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RE: AutoStarting Resource (was Request for feature: Logger.sync())

From: Alexandre Rafalovitch <alex@access.com.au>
Date: Fri, 15 Nov 1996 21:02:58 +1000
Message-Id: <v03007806aeb1fcc8b613@[203.18.229.116]>
To: www-jigsaw@w3.org
>Alexandre Rafalovitch writes:
> > >Alexandre Rafalovitch writes:
> > > > At 9:03 PM +1000 12/11/96, Anselm Baird_Smith wrote:
> > > > I assume you want to use Timer entry to do checkpoint every N seconds.
> > > > Question is, how are you going to put Timer entry in the first
>place. If
> > > > you want to hardcode it, don't!
> > >
> > >Well, the problem with the httpd timer object, is that it's already a
> > >bottleneck (and as commiting changes might take long time, you really
> > >want a separate thread to run the code)
> > >
> >
> > You mean it is a bottleneck because it is used for client timeouts? Would
> > establishing a second timer object (system vs client timers) solve the
> > situation?
>
>Probably, what I meant is that the httpd.timer object is one of the
>very few that serialized all hits to the server: all thread handling a
>connection have to get through it to register the timer, etc (as is the
>logger for example).
>Having a second timer costs a thread...
>

Yes, that is true but what are the alternatives. And the cost is not that
high, is it? Other issues than an extra thread could be more important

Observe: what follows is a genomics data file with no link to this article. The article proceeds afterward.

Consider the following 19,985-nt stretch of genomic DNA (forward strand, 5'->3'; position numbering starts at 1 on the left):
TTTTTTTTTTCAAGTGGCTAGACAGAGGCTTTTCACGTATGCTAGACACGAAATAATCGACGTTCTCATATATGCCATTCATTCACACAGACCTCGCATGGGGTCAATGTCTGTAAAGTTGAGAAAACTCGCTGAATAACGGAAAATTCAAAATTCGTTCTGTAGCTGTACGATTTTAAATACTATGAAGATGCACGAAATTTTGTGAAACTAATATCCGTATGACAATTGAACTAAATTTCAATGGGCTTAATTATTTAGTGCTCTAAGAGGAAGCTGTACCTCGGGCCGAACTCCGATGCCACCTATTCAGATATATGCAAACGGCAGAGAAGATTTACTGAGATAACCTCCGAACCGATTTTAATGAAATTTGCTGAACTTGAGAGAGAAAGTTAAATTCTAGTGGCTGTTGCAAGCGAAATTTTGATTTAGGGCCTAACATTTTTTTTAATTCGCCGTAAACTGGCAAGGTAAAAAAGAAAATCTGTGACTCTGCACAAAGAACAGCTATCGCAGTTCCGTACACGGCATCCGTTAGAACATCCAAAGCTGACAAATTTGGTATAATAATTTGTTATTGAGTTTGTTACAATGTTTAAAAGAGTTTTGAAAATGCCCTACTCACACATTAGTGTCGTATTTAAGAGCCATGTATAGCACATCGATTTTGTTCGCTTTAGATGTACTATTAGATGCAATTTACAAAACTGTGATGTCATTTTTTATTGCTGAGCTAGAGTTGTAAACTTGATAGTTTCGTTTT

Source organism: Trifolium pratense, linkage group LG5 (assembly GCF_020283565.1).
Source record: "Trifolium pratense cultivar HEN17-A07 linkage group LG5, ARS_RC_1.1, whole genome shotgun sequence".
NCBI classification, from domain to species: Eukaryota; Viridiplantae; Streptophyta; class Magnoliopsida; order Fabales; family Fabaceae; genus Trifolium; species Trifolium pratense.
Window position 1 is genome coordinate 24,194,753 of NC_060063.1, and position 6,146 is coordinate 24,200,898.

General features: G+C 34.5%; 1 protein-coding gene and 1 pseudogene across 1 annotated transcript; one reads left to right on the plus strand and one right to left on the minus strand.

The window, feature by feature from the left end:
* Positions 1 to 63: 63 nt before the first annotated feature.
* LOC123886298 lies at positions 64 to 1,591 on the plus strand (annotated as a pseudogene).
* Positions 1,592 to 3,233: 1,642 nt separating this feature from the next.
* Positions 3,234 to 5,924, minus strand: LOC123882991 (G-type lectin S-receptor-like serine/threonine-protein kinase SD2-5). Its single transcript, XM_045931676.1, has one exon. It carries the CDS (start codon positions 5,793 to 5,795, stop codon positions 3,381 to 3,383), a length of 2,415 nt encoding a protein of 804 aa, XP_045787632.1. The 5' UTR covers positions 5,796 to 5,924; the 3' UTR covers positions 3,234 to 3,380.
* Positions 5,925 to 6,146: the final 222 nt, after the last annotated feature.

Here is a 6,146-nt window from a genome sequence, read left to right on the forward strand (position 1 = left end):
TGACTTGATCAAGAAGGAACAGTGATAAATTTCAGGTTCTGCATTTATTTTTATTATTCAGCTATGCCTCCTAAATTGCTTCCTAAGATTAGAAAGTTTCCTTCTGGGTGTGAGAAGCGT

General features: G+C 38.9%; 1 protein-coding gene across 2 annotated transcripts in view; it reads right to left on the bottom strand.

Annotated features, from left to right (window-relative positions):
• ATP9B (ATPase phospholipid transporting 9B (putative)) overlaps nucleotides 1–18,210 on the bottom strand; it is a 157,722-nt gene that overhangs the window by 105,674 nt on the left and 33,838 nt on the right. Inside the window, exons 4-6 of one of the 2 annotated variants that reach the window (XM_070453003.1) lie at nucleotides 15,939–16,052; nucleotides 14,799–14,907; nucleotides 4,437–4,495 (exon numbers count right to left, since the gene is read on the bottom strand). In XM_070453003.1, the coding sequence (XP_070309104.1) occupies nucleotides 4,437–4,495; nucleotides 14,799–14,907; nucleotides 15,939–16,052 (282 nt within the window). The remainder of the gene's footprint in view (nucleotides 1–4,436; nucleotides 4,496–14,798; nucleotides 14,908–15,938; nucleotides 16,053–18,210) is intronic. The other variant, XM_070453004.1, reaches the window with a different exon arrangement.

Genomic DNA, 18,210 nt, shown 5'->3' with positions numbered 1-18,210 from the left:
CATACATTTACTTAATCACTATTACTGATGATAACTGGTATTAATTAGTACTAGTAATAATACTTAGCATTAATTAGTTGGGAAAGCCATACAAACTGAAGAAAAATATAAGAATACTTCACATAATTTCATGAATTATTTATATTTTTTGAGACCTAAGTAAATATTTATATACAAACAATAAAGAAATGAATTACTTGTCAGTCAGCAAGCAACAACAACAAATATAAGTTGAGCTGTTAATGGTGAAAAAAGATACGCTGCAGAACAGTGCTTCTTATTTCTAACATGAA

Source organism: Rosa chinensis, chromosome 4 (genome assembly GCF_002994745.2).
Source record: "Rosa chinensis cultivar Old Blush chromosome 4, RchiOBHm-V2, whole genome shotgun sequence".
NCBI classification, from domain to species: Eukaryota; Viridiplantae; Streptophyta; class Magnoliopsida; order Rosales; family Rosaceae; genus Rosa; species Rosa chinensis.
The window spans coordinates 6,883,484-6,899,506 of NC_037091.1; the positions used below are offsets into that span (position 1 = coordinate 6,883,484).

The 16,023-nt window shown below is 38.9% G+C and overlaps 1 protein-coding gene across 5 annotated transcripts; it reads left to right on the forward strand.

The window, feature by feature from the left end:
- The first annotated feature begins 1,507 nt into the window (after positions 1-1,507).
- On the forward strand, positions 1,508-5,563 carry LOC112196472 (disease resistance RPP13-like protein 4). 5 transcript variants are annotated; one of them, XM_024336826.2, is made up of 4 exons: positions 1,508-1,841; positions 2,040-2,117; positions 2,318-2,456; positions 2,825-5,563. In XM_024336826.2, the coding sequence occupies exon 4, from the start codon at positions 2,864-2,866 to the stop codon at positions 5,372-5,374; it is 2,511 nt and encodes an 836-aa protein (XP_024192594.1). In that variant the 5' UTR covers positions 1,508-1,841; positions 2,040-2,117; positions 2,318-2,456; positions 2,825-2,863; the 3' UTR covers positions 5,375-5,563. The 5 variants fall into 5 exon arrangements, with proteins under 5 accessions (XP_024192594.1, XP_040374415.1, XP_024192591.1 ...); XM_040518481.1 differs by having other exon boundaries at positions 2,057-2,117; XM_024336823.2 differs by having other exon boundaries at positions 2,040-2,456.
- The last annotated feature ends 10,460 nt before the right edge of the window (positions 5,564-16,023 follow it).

though.

> >  BTW, there should be some security on who can put what on Timer. Maybe
> > making timer resource package protected (default protection) would do the
> > trick?
> >
> > Then the second timer would be accessable through the public function and
> > can have less priority as well as maybe a bit tougher securityManager
> > protection.
>
>A lot of work will be needed to create a suitable security manager for
>Jigsaw, as a rough estimate, I would say that nearly all the methods
>of httpd would have to go through a secuirity check (they all return
>sensitive data, such as the root resource, etc).
>
Not really. We can assume two things. First, there are no static methods on
the server that give out any information. Second, non-secure resources
(CGIs, Servlet before authorisations, agents, etc) would not have access to
the server because their bridges (eg CGIResource) would not expose server
objects to them.

Those two things would mean that non-authorised resources would not be able
to access server things. They still can create all those nasty threads,
Sockets and file objects, but this is where we will need a real security
manager. So, I would say, don't worry about protecting the server.

Regards,
    Alex.

alex@access.com.au
Received on Friday, 15 November 1996 05:01:43 GMT

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